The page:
Much of the information about Galileo’s books is incomplete, so the first scholar to work with these documents claimed that they contained “no information” to determine specific editions of over 40% of the books in the library.1 Admittedly, the two lists in Florentine archives (which indicate 280 titles) are documents of unstructured (sometimes illegible) data about books and they only have 84 titles in common. Some of the works listed in these inventories had fortunate publishing histories that included multiple editions over the course of many decades, but for early modern scholars, having a title is better than no information at all. In fact, a title alone suggests so many options that selection becomes overwhelming. What if a partial title can refer to 100 discrete editions of a book? Can a common set of characteristics be determined for the variants of a book? Can that book then be seen in relationship to a collection?
Early modern lists of books tend to express those volumes in terms of an idealized text with general properties that a contemporary audience was expected to know: Juvenal’s Satires, Virgil’s Aeneid, Dante’s Comedy, etc. were entries with sufficient information for the readers of the inventory. Nevertheless, historians, literary critics, material culture scholars, and anyone working in digital or computational studies all seek out, insist upon determining, and in some cases require the specific characteristics of a book in order to carry out their analyses. Without those details, essentially the metadata for the edition, some scholars might feel that they are left with incomplete data that must be discarded or omitted from a comprehensive presentation of their research question, but having just the title or the author is already a substantial amount of information.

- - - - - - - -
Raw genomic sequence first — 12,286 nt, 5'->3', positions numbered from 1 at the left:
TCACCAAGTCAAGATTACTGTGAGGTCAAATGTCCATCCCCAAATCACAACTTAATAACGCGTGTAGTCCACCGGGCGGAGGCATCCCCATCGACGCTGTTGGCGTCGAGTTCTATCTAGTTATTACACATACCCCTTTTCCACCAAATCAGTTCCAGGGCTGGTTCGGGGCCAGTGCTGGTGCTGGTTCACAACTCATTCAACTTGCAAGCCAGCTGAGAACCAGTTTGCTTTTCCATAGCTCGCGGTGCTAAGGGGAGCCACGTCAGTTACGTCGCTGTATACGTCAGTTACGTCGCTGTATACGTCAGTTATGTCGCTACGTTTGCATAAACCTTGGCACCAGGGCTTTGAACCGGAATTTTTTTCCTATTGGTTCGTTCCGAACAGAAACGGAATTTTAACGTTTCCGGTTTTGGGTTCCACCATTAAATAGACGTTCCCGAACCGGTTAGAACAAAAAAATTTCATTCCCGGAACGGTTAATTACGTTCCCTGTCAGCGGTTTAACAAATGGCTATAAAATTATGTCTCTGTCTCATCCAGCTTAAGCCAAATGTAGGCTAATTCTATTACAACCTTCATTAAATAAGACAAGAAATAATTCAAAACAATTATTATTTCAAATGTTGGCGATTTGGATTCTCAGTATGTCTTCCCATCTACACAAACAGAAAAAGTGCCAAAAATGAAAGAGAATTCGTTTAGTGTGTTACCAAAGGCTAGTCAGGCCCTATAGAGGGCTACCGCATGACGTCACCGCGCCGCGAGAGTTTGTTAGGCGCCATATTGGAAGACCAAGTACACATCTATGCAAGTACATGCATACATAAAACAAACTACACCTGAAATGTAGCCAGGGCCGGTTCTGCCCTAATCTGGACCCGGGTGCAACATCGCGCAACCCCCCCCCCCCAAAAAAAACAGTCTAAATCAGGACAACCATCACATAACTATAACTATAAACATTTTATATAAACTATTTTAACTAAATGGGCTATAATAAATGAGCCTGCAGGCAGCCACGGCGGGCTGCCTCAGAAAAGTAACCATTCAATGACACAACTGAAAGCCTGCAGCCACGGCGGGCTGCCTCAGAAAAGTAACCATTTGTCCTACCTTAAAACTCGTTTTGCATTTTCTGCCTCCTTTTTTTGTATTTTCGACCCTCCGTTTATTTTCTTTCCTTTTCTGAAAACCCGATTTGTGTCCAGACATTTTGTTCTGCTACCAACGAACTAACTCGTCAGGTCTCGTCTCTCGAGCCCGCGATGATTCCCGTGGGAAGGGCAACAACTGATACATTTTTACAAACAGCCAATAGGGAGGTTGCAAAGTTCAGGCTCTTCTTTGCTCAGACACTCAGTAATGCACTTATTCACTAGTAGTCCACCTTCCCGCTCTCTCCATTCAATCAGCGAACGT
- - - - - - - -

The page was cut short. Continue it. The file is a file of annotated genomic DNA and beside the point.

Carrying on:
“Galileo’s Library” is testing the hypothesis that chemistry offers the humanities a way to conceptualize, measure, and represent the general properties of the early modern book element in a way that recognizes the complexity and richness of its various iterations. Isotope, meaning “same place” in Greek, is a term typically reserved for descriptions of atoms that have the same number of protons but different numbers of neutrons. For example, chemists speak of the general properties of the idealized element carbon, which has six protons, but isotopes of carbon exist with six or more neutrons, which interact differently with other atoms in highly specific ways due to their unique masses. In this way an isotope can be a useful heuristic for considering the nature of an early modern book, especially when quantification and datafication alone simply do not account for the variability and uncertainty inherent in their identities.2 The chronology histogram and the map of publishing locations are limited in the dimensionality of information they can represent about what an early modern library was to its collector, to the person writing the inventory, and to scholars or students who want to use it today.
This cumulative identity of a book, which to a computational pessimist could also be seen as a lack of specific metadata, is essential to understanding how early modern readers conceptualized their libraries. It can help answer new questions: When Galileo started annotating his copy of Boccaccio was it because it was the first to be published in Florence in his lifetime or did he seek out an older, more philological, or less-censored edition? In the list of books that Galileo’s son inherited, when the notary indicates “Lucretius,” what possible geographic information does that information carry with it? How long were ideas percolating in printed Italian intellectual culture prior to reaching Galileo?
 I take for granted that the identification of these isotopes depends in large part on catalogs and records whose problematic status as representations of books has been outlined in Hugh Amory, “Pseudoxia Bibliographica, or When is a Book Not a Book?” The Scholar & the Database: Papers Presented on 4 November 1999 at the CERL Conference Hosted by the Royal Library, Brussels 2 (2001): 1-14. Print.